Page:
Domestic violence victims benefit from partnership between lawyers and hospital staff
August 21st, 2017
Leaving an abusive relationship can be a dangerous and terrifying experience for many women.
There can also be a range of complex legal issues including child custody, intervention orders, tenancy contracts, and financial matters that can create barriers for leaving the relationship.
In a South Australian first, a collaboration between a major hospital and the Legal Services Commission is helping women access vital legal advice to escape violence.
The federally funded initiative allows Lyell McEwin Hospital staff to call in a special unit of lawyers who can provide mobile legal assistance to women at the hospital and domestic violence centres.
Legal Services Commission access services manager Chris Boundy said the lawyers’ mobility was crucial to the project’s success.
“It is a very important initiative, a very important step, because women who are in peril are not certain where to go,” Mr Boundy said.
“They’re not even sure how to reach out and by having this unique partnership with the hospital it is the hospital staff who identify women who could benefit from having some legal advice and then we’re able to respond and be here when we’re needed.
“The important thing is we come to them when it’s convenient and by being notified through health authorities we can have the mobility to ensure they don’t miss the opportunity to get proper legal advice.”
Mr Boundy said the lawyers in the domestic violence unit were well-qualified, empathetic and passionate about helping women get access to justice.
Northern suburbs mother Emma (not her real name) knows first hand the terror of feeling trapped in an abusive relationship.
“I was going through domestic violence at home and being that I wasn’t aware of what was around to help me I was stuck in that sort of position for quite some time,” she said.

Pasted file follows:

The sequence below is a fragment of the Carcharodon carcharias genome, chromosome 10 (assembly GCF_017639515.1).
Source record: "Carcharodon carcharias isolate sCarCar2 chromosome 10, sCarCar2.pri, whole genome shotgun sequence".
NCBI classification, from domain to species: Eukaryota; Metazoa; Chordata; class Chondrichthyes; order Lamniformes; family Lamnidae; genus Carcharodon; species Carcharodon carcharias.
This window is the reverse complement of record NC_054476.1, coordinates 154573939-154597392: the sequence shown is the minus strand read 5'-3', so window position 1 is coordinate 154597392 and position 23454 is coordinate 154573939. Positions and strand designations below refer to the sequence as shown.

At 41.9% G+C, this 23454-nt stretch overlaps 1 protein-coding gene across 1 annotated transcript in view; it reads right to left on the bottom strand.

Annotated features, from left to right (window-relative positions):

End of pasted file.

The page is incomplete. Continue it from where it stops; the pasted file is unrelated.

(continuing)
Emma said legal advice helped her understand her rights and feel supported when she was confused and scared.
“Now I know where I stand, no matter what he says or does,” she said.
“I know that my child will be OK, and there are courts and laws out there that will stand up for that and keep her protected, as well as me.
Dr Martin Ritossa, a medical director at the Lyell McEwin Hospital, said the hospital had a strong focus on domestic violence.
“They’re often trapped, they often don’t know where to go and this is a great opportunity for the health system to get involved in assisting them,” Dr Ritossa said.
“The more we can collaborate the better and the more services we can provide at the same time the better.”
Hopes program will be expanded
Northern Domestic Violence Service case manager Melanie Dekorte said expert advice and support could make a huge difference to vulnerable women.
“That’s vital in breaking the cycle of domestic violence and just creating that confidence they need to seek support and having that face-to-face contact is absolutely imperative, it’s really important for them,” Ms Dekorte said.
“They’ve been told during their relationships usually that they have no rights, that ‘if you leave me I’ll take the children and take you through [the] Family Court. I’ll keep the house, you’ll be homeless, I’ll cut off financial ties’.
“So when you look at all the different tactics of domestic violence that are used by perpetrators it is overwhelming for a woman to even make the decision to leave that partner in the first place.”
Ms Dekorte said the support was important to help women take back control of their lives.
The initiative is funded for three years under the Federal Government’s Women’s Safety Package and Mr Boundy hopes it can be expanded throughout South Australia.
“We’re hoping that during this three years we can develop a template that will encourage the federal authorities to go on with the funding so that we can hopefully be involved in the establishment of a similar sort of arrangement in other areas of need,” he said.